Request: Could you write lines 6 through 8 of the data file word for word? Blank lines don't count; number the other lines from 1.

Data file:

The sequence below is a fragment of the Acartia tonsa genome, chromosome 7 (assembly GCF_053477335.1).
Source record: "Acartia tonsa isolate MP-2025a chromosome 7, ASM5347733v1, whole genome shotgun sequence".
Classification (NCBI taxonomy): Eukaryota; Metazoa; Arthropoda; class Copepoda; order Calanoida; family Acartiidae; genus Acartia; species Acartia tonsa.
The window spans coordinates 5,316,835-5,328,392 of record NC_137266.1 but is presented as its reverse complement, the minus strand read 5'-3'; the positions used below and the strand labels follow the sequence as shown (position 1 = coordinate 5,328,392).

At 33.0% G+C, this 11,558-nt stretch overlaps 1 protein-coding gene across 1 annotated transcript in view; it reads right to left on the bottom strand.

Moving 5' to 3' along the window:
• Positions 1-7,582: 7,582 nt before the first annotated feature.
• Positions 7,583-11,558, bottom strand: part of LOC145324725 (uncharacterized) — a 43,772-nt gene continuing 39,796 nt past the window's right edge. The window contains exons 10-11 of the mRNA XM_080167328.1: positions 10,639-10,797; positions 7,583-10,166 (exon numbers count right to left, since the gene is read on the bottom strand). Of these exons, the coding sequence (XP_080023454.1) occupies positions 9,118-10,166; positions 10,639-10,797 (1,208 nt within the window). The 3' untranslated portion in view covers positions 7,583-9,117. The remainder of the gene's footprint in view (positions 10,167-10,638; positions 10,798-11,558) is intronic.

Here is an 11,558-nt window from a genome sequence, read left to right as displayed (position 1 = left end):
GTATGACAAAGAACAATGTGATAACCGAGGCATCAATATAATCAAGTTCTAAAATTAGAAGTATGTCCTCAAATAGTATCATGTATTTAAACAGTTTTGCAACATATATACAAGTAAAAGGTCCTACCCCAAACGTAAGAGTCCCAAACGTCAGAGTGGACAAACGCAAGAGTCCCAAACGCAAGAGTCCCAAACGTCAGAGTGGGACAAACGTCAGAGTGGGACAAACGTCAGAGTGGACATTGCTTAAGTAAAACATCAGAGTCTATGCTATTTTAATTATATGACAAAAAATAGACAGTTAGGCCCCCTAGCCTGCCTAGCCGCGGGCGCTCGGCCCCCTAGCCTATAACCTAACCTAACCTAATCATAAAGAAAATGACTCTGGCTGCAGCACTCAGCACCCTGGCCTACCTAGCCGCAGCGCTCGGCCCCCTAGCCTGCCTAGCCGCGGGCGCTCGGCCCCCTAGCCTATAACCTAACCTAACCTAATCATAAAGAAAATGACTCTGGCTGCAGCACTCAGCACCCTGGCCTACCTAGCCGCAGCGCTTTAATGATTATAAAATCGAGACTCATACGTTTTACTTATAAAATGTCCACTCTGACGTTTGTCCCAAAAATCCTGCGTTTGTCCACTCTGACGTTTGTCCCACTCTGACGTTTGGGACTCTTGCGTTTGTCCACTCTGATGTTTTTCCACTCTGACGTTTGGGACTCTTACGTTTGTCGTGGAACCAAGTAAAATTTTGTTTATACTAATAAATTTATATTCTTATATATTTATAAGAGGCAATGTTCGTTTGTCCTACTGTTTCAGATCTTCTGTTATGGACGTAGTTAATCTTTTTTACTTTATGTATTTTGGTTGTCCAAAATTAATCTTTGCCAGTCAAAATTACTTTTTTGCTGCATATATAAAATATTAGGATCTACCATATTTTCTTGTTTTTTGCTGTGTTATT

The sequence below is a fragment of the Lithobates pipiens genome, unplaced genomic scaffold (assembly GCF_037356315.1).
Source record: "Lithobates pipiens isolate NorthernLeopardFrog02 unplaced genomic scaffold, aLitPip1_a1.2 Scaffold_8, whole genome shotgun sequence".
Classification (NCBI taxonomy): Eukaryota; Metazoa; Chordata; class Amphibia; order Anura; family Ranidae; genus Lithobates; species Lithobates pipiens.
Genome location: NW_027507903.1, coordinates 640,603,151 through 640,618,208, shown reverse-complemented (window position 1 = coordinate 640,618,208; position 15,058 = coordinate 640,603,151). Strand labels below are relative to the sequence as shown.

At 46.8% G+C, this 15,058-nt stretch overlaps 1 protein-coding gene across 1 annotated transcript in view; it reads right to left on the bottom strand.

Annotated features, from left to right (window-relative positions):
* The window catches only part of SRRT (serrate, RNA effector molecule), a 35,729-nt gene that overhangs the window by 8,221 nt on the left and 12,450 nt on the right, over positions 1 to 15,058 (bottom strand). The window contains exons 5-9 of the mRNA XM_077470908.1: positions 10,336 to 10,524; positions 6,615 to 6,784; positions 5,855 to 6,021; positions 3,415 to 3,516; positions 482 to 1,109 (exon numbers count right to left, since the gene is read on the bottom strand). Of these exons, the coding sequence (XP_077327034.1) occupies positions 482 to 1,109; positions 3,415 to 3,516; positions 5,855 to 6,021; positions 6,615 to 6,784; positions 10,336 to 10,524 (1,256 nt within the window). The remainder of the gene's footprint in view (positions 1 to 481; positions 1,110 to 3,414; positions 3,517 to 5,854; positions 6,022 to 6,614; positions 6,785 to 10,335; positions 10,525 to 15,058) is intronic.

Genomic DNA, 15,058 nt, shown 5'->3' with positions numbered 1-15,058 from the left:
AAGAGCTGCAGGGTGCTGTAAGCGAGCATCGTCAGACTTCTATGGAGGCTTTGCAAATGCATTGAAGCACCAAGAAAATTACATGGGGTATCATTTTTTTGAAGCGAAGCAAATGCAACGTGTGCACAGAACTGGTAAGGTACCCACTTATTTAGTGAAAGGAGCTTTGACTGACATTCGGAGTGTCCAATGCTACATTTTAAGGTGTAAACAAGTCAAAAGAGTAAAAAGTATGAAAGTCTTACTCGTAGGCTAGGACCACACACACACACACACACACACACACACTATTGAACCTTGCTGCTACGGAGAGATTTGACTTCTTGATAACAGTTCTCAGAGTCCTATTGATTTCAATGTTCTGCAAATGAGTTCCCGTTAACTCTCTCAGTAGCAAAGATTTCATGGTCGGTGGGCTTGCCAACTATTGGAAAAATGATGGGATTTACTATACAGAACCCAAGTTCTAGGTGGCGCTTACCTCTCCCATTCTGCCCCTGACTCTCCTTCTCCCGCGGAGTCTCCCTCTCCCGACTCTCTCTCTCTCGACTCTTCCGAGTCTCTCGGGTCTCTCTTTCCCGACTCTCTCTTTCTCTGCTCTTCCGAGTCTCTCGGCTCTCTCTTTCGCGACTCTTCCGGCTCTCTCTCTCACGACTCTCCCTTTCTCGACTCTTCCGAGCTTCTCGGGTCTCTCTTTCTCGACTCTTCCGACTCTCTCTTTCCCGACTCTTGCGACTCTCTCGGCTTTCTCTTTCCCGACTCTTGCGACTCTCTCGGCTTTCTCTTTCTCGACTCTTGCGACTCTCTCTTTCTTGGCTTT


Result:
Moving 5' to 3' along the window:
• Positions 1-7,582: 7,582 nt before the first annotated feature.
• Positions 7,583-11,558, bottom strand: part of LOC145324725 (uncharacterized) — a 43,772-nt gene continuing 39,796 nt past the window's right edge. The window contains exons 10-11 of the mRNA XM_080167328.1: positions 10,639-10,797; positions 7,583-10,166 (exon numbers count right to left, since the gene is read on the bottom strand). Of these exons, the coding sequence (XP_080023454.1) occupies positions 9,118-10,166; positions 10,639-10,797 (1,208 nt within the window). The 3' untranslated portion in view covers positions 7,583-9,117. The remainder of the gene's footprint in view (positions 10,167-10,638; positions 10,798-11,558) is intronic.